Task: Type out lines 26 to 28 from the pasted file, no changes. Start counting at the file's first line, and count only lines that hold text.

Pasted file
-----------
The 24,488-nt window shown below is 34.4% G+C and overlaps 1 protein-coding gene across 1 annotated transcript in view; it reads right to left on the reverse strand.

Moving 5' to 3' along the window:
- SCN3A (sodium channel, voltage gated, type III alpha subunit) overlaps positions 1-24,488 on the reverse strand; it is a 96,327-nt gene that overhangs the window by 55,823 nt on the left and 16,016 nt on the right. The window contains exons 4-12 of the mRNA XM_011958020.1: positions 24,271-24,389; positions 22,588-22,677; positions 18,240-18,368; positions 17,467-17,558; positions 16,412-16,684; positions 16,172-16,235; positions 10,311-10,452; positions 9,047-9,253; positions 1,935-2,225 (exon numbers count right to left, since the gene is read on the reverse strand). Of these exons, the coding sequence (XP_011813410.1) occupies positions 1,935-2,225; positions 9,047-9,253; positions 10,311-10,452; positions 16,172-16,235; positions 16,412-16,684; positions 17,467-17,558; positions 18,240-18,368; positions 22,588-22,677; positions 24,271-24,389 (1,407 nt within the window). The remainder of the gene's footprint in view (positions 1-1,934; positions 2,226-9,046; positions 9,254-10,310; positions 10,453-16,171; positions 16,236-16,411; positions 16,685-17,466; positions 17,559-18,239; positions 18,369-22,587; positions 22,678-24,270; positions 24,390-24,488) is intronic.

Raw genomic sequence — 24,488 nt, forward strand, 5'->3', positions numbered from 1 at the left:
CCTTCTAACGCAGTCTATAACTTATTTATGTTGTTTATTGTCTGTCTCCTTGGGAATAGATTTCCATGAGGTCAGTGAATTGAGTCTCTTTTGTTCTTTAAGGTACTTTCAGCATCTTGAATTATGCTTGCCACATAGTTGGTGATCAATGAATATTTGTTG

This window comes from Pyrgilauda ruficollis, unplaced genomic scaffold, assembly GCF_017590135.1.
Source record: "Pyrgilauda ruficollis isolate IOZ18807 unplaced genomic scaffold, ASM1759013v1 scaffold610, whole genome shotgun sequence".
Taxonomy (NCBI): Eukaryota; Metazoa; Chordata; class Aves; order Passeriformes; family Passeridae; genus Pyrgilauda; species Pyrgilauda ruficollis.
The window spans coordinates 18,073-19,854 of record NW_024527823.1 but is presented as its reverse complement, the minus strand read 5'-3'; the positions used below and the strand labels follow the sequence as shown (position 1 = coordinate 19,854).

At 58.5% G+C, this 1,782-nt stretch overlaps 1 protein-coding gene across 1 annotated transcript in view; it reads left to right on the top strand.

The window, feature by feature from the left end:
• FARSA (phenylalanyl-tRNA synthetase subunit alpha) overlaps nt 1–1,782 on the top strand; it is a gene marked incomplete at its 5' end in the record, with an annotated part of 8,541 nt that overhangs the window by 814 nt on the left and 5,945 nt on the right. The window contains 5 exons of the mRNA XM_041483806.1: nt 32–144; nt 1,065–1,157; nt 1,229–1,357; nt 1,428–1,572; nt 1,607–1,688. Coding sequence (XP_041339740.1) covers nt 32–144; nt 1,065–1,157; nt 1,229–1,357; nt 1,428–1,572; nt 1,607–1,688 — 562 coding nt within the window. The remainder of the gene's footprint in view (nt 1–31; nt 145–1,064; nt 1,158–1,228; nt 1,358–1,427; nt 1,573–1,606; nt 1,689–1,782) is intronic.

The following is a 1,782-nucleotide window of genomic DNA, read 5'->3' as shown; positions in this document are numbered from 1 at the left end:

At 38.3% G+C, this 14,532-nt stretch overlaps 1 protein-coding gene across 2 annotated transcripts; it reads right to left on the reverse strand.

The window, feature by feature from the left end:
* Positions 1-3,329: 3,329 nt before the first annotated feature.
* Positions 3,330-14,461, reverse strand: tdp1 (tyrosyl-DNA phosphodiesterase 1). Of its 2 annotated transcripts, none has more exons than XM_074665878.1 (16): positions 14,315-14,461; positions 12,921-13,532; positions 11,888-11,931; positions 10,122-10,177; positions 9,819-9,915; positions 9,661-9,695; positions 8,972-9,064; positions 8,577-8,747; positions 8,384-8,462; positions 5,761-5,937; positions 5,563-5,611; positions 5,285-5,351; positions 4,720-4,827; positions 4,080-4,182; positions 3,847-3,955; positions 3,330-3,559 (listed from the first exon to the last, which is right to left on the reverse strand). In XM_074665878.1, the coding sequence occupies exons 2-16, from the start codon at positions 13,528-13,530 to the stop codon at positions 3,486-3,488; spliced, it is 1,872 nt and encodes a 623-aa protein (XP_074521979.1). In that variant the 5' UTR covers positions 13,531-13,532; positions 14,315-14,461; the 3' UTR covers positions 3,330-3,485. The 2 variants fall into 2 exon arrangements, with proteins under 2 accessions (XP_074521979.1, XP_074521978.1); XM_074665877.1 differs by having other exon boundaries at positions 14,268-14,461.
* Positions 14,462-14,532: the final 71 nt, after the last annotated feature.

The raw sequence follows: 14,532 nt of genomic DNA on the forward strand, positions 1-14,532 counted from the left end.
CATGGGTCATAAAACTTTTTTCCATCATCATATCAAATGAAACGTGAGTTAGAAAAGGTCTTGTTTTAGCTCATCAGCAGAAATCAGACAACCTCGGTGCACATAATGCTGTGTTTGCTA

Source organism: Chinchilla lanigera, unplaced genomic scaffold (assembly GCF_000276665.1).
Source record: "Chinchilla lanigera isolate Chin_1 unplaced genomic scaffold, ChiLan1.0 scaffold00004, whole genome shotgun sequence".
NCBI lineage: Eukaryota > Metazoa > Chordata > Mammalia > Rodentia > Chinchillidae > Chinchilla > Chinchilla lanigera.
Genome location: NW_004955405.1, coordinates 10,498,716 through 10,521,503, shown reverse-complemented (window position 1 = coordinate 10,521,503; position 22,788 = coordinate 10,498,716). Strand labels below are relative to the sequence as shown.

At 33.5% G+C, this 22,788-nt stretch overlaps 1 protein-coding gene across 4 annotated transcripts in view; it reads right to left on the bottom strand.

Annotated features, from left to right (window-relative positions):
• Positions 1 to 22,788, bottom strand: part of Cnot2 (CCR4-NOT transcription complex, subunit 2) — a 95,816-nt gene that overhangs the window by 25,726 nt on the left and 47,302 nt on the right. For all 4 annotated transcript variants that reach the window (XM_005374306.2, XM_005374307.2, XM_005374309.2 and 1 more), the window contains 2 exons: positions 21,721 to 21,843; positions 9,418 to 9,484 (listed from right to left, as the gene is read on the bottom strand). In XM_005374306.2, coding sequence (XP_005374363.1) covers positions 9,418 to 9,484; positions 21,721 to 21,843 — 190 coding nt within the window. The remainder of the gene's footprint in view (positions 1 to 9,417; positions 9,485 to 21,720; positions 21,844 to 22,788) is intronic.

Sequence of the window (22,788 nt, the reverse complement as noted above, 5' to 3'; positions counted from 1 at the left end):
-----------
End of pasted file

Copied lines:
Annotated features, from left to right (window-relative positions):
• Positions 1 to 22,788, bottom strand: part of Cnot2 (CCR4-NOT transcription complex, subunit 2) — a 95,816-nt gene that overhangs the window by 25,726 nt on the left and 47,302 nt on the right. For all 4 annotated transcript variants that reach the window (XM_005374306.2, XM_005374307.2, XM_005374309.2 and 1 more), the window contains 2 exons: positions 21,721 to 21,843; positions 9,418 to 9,484 (listed from right to left, as the gene is read on the bottom strand). In XM_005374306.2, coding sequence (XP_005374363.1) covers positions 9,418 to 9,484; positions 21,721 to 21,843 — 190 coding nt within the window. The remainder of the gene's footprint in view (positions 1 to 9,417; positions 9,485 to 21,720; positions 21,844 to 22,788) is intronic.

Sequence of the window (22,788 nt, the reverse complement as noted above, 5' to 3'; positions counted from 1 at the left end):